When designing a complex metal forging process, great consideration should be taken with each step and how it relates to the final product. Also, design the chosen path for the redistribution of the work material from the start of the process to the end of the last step, concentrating on smooth metal flow. Forging design, in general, should first accomplish a rough redistribution of the material, then the more detailed impression die forging operations, and finally finishing operations. In addition to providing a smooth transition of material the forging processes, as a whole, should be designed to produce a controlled grain structure in the final product. When choosing a path for material redistribution, a metal forging design should consider how this particular method of metal deformation will effect and change the grain structure of the part. It is desirable that the final product contain a favorable grain orientation throughout the structure of its material. Such a grain structure should strengthen the part, particularly with respect to that part's application.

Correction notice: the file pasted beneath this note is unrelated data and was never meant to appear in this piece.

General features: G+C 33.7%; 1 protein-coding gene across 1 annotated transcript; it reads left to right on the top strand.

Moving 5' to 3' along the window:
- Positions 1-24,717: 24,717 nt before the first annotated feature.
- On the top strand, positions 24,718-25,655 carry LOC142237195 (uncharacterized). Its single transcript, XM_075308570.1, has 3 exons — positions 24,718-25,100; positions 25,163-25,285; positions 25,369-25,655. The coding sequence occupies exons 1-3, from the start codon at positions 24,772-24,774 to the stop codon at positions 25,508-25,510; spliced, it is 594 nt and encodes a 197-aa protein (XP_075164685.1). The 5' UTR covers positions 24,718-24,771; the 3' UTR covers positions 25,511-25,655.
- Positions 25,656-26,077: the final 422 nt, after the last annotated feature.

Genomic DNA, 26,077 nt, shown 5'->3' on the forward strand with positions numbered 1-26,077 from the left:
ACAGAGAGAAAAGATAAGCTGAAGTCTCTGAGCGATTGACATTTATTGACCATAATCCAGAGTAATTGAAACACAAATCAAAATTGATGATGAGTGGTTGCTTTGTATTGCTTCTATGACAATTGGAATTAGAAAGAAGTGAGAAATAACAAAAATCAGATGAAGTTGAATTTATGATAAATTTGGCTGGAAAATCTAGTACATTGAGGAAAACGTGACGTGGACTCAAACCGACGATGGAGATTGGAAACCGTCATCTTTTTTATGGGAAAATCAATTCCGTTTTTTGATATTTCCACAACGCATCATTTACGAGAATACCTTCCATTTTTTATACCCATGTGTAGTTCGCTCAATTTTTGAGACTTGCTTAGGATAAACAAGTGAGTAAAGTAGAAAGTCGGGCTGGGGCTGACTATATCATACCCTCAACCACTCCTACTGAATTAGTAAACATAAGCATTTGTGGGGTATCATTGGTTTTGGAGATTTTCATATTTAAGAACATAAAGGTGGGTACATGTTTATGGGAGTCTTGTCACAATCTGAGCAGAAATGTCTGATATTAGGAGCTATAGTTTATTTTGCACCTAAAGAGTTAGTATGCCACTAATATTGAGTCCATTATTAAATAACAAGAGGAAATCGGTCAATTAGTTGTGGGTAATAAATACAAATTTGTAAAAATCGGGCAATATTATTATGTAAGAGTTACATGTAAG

Open die forging often plays a roll in the early stages, providing a general mass redistribution of the work metal. Before the more detailed impression forgings can shape the work, metal must be formed in such a way as to place higher concentrations of material in regions that will require more material. Fullering and edging of the metal, discussed in the open die forging section, are very important open die forging processes used to accomplish a rough transfer of material. Fullering and edging will squeeze more metal into some areas of the work, while causing other areas to have less depending on the needs of the process. Figure 170 shows two rough forms, one was subject to fullering the other to edging, the nature of the different processes should be apparent.